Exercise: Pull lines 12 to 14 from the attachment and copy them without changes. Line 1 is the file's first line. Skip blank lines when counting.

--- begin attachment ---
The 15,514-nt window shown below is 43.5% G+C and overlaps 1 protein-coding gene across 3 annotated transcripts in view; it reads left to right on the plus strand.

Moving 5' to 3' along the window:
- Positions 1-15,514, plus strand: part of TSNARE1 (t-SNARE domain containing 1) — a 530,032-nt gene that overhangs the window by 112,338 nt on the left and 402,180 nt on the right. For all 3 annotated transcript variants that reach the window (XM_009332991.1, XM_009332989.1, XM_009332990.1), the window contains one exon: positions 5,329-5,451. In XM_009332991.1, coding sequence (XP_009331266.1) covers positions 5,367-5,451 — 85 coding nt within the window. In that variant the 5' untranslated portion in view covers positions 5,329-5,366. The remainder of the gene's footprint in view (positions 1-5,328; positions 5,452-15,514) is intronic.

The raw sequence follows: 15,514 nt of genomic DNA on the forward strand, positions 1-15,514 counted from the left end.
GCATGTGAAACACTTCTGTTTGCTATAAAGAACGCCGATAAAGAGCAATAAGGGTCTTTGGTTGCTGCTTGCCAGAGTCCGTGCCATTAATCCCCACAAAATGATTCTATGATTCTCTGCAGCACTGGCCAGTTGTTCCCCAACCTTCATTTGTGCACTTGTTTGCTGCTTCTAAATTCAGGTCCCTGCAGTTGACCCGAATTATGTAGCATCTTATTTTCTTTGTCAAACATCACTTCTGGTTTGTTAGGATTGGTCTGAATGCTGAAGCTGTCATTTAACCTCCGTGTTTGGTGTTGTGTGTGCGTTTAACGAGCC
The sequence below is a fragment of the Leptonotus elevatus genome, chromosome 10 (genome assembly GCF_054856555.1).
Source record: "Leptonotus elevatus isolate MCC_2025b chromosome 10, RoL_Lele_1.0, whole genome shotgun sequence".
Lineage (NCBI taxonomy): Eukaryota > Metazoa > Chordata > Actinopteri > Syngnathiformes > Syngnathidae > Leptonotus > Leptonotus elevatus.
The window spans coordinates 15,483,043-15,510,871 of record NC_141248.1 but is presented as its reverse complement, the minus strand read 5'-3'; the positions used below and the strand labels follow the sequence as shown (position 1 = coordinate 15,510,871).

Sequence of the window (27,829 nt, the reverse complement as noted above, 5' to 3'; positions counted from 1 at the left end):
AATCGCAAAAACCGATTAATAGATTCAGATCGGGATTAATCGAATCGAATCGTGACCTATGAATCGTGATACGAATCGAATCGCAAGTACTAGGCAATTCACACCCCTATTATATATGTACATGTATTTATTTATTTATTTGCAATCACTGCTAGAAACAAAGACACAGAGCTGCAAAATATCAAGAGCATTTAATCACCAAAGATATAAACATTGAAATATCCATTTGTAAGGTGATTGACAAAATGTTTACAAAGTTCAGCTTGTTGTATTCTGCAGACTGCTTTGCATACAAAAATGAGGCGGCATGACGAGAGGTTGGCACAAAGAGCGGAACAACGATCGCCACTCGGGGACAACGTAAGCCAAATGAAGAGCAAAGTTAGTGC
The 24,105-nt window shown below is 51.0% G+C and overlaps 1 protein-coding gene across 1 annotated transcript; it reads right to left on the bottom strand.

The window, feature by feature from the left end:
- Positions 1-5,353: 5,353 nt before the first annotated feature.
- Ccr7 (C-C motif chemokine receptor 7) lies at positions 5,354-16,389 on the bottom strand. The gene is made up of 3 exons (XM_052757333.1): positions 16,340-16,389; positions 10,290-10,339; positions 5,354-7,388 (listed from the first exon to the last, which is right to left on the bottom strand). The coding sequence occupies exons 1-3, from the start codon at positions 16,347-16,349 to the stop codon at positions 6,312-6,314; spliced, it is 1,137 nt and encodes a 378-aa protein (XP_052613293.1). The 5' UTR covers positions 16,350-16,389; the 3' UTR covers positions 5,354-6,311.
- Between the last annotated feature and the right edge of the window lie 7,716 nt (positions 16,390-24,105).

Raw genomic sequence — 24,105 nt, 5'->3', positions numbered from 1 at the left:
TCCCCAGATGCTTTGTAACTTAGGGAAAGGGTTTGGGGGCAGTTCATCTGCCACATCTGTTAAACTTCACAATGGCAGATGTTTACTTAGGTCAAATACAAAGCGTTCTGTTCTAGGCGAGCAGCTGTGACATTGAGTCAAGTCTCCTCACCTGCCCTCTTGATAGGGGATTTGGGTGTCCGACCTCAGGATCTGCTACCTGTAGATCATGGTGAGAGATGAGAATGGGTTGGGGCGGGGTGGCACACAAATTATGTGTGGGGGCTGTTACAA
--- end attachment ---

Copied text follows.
The 24,105-nt window shown below is 51.0% G+C and overlaps 1 protein-coding gene across 1 annotated transcript; it reads right to left on the bottom strand.

The window, feature by feature from the left end:
- Positions 1-5,353: 5,353 nt before the first annotated feature.